Friday, January 25, 2008

Croissants, Take Two





Of the pastries on this blog, one of the most challenging yet enjoyable to make was croissants. These involved a long and arduous process, but I was pleased with the results.

I wasn't however planning to make them very often. Yes they're good, but really, so much work. But when I asked my husband what he most wanted me to bake, his answer was immediate: croissants. He is a real Frenchman after all, and we live in a country whose Gipfeli, a pale cousin of the buttery croissant, only make us homesick for the boulangeries of Paris.

So I decided to try making them again, this time using -- can you stand another mention of his name? -- a Pierre Hermé recipe. Does the food blogging world need another Hermé recipe? Actually, yes. These came out really, really, well. Crunchy, flaky, tender, buttery, stretchy ropy insides that unravel when you give them a gentle tug... Results matter more to me than originality, and therefore, without further apology, I give you my latest source of baking satisfaction, Hermé's recipe for croissants.


Recipe: Croissants
Source: Pierre Hermé, Secrets Gourmands

For 24 croissants
[I think I only managed to make 18]

Ingredients
- 600g flour (type 45, which is fairly low in gluten)
- 35g very soft butter
- 325g cold butter
- 12g fresh yeast
[You can certainly substitute instant dry yeast, I believe that would make 4g instant dry yeast? Check other sources for conversions to make sure]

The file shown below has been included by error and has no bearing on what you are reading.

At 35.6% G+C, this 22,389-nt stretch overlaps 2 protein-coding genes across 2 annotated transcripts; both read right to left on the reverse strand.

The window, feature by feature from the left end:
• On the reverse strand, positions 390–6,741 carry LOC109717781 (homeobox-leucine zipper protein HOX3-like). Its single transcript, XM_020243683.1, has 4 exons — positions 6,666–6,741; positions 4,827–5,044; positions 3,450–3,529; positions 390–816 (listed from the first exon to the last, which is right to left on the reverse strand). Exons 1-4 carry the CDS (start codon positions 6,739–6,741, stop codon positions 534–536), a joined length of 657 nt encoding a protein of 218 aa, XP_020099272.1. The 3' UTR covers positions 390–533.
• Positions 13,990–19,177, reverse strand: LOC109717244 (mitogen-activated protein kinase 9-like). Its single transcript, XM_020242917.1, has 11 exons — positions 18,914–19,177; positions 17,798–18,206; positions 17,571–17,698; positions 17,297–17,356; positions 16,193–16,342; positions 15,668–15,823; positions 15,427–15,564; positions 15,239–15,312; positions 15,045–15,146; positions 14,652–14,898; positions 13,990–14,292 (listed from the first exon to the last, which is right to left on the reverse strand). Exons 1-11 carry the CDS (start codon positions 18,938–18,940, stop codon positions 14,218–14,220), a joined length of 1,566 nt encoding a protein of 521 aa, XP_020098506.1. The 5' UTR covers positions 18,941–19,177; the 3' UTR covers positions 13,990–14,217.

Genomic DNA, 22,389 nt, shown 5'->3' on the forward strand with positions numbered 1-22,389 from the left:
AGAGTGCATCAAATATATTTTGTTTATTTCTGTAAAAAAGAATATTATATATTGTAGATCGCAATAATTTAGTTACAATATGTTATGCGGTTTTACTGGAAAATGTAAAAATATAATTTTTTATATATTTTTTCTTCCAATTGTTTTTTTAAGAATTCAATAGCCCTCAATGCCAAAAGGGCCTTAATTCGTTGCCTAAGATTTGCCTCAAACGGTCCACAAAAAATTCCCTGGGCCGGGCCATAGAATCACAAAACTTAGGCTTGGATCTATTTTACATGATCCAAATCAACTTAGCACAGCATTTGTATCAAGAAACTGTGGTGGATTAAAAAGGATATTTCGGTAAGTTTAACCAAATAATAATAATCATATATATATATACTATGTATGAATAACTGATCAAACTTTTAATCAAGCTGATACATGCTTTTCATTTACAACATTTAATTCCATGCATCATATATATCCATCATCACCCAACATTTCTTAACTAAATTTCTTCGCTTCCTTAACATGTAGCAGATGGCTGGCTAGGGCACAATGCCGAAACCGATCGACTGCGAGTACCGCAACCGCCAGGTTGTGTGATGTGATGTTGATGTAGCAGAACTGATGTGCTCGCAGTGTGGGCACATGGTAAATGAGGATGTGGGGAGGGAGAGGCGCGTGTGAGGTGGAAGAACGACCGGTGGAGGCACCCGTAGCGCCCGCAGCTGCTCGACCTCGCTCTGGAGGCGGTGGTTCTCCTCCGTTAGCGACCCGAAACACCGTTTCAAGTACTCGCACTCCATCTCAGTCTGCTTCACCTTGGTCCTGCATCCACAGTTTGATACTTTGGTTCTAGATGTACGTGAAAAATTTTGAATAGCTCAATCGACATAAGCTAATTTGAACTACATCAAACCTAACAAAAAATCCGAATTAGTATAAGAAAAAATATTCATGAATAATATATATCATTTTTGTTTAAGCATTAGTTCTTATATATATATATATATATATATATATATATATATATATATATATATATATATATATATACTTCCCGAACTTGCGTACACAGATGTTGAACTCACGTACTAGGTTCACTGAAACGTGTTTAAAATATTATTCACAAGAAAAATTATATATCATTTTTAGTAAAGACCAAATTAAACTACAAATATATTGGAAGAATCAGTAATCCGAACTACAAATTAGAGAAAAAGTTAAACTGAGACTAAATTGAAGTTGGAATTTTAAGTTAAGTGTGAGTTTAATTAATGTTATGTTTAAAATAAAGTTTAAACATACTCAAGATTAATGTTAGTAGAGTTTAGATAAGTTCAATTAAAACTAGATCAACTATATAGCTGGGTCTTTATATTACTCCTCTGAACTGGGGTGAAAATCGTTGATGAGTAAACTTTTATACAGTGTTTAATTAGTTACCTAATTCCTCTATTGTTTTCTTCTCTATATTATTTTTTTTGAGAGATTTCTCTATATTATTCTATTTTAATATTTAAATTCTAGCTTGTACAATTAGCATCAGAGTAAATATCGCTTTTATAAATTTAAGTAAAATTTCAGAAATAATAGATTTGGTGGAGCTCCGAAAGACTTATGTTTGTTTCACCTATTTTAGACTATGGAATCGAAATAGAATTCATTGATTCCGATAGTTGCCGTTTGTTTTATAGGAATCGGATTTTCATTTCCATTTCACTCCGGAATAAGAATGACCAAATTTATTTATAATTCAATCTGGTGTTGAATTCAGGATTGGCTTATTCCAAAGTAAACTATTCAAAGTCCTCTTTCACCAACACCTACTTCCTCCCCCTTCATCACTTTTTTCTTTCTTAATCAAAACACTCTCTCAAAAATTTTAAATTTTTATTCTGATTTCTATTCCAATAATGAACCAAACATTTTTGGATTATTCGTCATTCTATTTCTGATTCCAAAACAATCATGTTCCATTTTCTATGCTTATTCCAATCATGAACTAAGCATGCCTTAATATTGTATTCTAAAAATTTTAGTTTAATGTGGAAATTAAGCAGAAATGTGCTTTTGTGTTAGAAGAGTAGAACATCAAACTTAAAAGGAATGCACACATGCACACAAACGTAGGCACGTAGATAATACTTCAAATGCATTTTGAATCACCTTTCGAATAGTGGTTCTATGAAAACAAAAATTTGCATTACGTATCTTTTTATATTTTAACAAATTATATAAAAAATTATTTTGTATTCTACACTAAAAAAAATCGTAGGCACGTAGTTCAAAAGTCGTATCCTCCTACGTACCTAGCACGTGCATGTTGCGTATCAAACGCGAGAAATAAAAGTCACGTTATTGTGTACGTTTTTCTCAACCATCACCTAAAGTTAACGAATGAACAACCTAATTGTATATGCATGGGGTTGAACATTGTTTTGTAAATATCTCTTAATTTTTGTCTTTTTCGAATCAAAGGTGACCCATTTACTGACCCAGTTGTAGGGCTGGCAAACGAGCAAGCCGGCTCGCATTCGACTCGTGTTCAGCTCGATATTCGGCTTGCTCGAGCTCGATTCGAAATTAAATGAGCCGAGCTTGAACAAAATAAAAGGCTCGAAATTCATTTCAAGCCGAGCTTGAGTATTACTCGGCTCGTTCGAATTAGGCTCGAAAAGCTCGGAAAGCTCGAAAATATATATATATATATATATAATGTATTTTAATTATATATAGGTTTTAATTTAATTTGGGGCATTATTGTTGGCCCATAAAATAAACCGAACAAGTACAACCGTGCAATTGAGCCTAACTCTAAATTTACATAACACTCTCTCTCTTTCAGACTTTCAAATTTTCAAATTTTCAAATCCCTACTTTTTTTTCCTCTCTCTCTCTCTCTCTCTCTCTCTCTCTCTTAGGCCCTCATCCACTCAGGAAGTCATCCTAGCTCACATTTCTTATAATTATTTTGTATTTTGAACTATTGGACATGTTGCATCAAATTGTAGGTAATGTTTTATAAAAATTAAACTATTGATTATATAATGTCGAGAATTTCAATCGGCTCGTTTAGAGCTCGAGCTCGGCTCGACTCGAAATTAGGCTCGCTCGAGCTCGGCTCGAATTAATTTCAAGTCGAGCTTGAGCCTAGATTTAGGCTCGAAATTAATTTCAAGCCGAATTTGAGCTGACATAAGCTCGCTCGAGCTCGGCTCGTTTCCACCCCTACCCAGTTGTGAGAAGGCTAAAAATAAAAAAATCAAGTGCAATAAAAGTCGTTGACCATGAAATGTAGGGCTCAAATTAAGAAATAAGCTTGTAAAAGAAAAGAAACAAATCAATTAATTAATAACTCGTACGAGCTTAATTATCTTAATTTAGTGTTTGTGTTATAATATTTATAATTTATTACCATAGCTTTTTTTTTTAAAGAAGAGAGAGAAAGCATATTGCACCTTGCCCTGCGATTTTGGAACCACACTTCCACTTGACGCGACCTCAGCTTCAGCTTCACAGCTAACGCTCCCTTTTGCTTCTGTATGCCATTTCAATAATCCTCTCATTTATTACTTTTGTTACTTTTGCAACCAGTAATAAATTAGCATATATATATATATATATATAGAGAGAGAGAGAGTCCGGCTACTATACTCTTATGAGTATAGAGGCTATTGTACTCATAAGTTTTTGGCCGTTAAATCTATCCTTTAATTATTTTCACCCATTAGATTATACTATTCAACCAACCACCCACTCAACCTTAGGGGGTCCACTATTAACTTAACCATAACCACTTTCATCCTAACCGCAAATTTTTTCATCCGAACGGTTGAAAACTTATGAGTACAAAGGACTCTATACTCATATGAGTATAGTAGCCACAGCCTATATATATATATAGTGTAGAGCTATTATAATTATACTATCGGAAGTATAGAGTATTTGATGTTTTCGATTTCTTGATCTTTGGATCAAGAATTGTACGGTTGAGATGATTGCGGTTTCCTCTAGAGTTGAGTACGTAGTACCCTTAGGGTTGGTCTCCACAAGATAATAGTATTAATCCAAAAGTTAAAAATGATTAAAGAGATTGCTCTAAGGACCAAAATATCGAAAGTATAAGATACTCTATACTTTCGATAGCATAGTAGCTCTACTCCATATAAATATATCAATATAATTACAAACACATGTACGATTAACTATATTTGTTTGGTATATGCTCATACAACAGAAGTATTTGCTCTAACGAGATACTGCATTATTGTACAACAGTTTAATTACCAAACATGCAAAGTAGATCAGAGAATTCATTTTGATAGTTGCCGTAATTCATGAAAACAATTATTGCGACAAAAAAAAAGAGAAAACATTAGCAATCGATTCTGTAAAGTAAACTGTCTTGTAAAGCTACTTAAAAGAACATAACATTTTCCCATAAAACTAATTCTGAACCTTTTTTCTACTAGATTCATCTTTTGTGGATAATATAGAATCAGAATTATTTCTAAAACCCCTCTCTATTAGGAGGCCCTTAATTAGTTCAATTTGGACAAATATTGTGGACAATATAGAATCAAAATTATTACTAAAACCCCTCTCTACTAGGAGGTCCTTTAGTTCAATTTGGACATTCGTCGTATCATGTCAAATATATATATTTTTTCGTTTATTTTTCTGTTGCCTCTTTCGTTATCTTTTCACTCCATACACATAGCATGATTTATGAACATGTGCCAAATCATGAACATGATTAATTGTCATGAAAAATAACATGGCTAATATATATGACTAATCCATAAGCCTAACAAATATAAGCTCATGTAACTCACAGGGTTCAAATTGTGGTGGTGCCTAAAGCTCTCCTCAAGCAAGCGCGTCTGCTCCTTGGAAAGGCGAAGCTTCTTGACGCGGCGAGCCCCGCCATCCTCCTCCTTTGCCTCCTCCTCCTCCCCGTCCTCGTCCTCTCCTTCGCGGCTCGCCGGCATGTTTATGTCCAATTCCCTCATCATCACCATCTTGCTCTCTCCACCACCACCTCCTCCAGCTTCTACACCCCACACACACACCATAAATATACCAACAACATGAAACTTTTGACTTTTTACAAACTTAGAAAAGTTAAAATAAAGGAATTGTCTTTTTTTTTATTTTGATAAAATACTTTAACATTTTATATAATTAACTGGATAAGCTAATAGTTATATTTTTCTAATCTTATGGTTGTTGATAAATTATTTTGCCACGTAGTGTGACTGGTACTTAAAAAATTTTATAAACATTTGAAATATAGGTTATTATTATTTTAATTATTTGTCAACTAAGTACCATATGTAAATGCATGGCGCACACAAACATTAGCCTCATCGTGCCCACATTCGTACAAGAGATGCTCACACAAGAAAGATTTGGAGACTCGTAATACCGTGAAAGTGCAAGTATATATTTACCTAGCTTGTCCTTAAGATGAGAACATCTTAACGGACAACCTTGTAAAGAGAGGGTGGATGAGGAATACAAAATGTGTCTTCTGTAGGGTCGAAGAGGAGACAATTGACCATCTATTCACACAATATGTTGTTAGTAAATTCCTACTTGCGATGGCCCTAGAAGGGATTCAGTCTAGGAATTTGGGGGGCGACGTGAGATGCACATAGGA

- 15g whole milk powder
[I only found low fat milk powder]
- 280-300g cold water (20°C ie room temperature)
[Update March 28: Hermé specifies 200g, and recommends starting with two thirds the amount of water, adding the rest later only if you need it. For the croissants photographed here, I increased the water until the dough looked "right," which turned out well. The next time though I thought I should follow the recipe more closely and I tried 240g water: the dough was too dry, provoking a disaster. Photos of the duds posted here. I then tried 320g and had better results. This may have been a little too much water though, see comments in that post. So somewhere between 280g and 300g?]
- 75g sugar
[I plan to try with a little less next time]
- 12g salt
[Hermé specifies "fleur de sel," but I used regular salt]

Egg wash
- 2 eggs
- 1 egg yolk
- a pinch of salt
[Now I'm not about to sacrifice 3 eggs for egg wash: I used one egg and poured out some of the egg white to increase the yolk-to-egg-whites ratio]

Sift the flour in a bowl: add the salt, the sugar, the milk powder, the soft butter and the yeast diluted in two thirds of the water. Work the dough only until all the ingredients are combined, no more [to avoid developing the gluten in the flour]. Add the remaining water if the dough seems too firm.

[I ended up adding quite a bit more water I believe, which made me worried as I ended up having to work the dough a lot more to absorb all the water. But all turned out OK. Still, I think it's normal if this dough seems a little dry and rough, so next time I'll try to take it easy on the water]

Cover the recipient with film wrap and let the dough rise for 1 to 1 1/2 hours, depending on the temperature of the room (Ideally room should be at 22°C). The dough should double in size.

[Mine didn't, but I didn't have time to wait so went on with the next step, already feeling gloomy that with the water issue and the lack of rise my croissants were off to a dismal start.]

Punch down the dough by removing it from the bowl, pushing down on it with your fist to give it its initial size and put it back in the bowl. Cover with film wrap and store in refrigerator (4°C) for one hour to 1 hour and 15 minutes. Punch it down once more.

At this point you can either continue with the recipe or store the dough in the refrigerator for the next day. In either case, first chill the dough in the freezer for 30 minutes.